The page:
By Liana B. Baker
(Reuters) - Fox TV's lineup for the upcoming television season will include a high-profile Batman show called "Gotham" while the network scales back on air time for its aging "American Idol."
The televised singing contest, now 13 years old and dragging on ratings for the network owned by Twenty-First Century Fox FOXA.O, will start the season at two nights a week during the auditions phase. But "it's quite likely it'll end up being a two-hour show on one night through most of its run," Fox Broadcasting Entertainment Chairman Kevin Reilly said on a conference call on Monday.
The move will cut Idol's hours to 37 from roughly 50 hours for the season. The show reigned for several years as the highest-rated program on U.S. television but has suffered a sharp audience decline, down 19 percent this season to 12.2 million viewers on average, according to Nielsen.
Overall, Fox ranks second among viewers 18 to 49, the group most prized by advertisers, and fourth in total viewers.
Fox, along with its broadcast rivals, is announcing its new shows in an annual spring presentation this week known as the upfronts, when networks try to persuade advertisers to buy billions of dollars worth of commercial time for the TV season that starts in the fall.
Fox's "Gotham," featuring Jada Pinkett Smith, follows a police officer in the world of Batman and charts the origins of the D.C. Comics superhero.
Last year, ABC brought a comic book movie franchise to TV with "Marvel's Agents of SHIELD," a spin off from "The Avengers" movie. The show debuted strong with 12 million viewers, but ratings fell and it now averages 5.9 million viewers, according to Nielsen.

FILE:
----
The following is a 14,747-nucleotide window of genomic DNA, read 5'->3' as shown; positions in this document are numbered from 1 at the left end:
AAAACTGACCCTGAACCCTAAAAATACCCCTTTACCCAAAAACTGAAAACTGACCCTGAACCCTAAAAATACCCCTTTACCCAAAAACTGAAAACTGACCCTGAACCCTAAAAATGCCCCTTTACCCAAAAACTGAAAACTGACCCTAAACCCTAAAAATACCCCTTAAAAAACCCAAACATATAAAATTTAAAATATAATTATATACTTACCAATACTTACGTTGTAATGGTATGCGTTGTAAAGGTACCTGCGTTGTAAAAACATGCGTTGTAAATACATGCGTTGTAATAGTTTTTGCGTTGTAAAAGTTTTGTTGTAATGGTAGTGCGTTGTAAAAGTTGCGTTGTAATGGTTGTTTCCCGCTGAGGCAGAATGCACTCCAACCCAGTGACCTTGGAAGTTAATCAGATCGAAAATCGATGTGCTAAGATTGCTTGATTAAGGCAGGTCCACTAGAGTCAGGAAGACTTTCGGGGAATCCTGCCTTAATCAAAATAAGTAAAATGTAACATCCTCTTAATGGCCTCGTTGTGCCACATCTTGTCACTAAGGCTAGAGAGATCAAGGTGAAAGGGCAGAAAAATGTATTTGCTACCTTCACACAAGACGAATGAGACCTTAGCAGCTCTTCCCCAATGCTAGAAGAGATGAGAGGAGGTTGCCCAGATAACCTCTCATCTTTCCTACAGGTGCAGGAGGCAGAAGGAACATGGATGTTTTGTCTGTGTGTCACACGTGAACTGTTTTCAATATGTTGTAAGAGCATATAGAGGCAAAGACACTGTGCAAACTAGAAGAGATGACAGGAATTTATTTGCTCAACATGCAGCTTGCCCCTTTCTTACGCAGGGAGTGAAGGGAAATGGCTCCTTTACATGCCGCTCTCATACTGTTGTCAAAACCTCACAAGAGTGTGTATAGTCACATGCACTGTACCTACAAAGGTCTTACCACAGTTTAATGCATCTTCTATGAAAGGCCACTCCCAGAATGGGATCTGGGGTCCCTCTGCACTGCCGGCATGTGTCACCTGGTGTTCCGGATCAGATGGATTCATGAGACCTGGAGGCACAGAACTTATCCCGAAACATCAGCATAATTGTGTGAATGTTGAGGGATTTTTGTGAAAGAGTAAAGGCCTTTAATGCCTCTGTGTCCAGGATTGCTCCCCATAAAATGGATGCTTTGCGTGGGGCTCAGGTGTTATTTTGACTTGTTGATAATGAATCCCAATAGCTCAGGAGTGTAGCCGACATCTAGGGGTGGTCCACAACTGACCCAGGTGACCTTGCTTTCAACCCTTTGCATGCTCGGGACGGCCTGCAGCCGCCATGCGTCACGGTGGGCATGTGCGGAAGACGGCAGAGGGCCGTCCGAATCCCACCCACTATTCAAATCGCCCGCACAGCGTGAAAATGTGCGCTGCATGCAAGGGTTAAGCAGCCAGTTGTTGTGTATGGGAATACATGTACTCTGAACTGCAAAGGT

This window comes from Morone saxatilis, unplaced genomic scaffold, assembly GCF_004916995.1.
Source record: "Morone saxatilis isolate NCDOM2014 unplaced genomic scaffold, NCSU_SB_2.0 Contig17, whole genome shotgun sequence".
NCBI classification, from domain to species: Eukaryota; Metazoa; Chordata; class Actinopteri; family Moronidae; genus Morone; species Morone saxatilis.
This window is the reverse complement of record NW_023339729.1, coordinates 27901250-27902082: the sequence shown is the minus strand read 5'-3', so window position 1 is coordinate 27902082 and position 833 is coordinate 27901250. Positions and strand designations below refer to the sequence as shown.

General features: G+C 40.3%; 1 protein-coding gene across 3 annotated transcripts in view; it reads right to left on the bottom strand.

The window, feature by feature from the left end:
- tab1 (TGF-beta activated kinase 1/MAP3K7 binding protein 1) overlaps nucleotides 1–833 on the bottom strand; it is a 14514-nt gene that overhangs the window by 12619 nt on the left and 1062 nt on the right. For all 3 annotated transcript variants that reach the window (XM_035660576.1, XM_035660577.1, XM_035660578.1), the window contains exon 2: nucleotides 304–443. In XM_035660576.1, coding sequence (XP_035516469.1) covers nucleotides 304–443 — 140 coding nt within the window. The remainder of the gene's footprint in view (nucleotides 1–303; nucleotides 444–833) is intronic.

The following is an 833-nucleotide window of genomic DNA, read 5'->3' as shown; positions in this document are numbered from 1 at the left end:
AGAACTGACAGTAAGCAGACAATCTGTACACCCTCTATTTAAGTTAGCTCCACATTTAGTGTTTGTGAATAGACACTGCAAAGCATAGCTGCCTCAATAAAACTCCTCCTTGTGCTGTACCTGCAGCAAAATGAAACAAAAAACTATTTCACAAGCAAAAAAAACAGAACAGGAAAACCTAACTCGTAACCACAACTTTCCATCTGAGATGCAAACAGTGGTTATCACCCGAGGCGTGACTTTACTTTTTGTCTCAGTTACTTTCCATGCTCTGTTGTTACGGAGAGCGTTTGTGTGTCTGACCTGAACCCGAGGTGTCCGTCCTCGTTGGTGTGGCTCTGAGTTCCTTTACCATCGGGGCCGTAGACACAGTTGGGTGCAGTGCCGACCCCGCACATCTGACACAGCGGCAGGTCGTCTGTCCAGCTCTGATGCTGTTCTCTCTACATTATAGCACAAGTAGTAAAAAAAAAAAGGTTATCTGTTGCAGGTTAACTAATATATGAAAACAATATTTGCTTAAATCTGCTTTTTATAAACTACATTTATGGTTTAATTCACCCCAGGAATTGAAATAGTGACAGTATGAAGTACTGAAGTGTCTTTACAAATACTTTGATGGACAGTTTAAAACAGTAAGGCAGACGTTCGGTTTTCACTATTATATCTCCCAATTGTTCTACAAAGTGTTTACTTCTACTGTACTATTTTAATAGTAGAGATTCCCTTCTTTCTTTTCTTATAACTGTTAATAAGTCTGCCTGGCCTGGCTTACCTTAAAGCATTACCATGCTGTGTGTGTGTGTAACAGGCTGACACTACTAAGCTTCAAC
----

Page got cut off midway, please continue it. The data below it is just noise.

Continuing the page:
The ABC show is centered around SHIELD Agent Phil Coulson but does not feature the superheroes that starred in "Avengers" on the big screen.
With Gotham, "the real selling point here is that these are actual franchise characters," Reilly said, such as Batman regulars, Bruce Wayne, the Penguin and the Riddler.
Rival NBC, during its pitch to advertisers on Monday, highlighted several dramas involving cops and espionage, including "Allegiance", a series about Russian spies, "Odyssey," which centers on a global military conspiracy, and "State of Affairs" starring movie actress Katherine Heigel as a CIA analyst.
The audience gave loud applause to a one-hour detective series called "The Mysteries of Laura" starring "Will & Grace" star Debra Messing and film actor Josh Lucas.
NBC is leading among 18- to 49-year olds, the group most prized by advertisers, for the first time since the 2003-04 season. The network is averaging 3.5 million primetime viewers in that age group, up 17 percent from a year ago, thanks to hits including singing competition “The Voice” and James Spader thriller “The Blacklist,” according to Nielsen. It also received a boost from the Winter Olympics in February.
(Reporting by Liana B. Baker; Editing by Lisa Von Ahn and Tom Brown)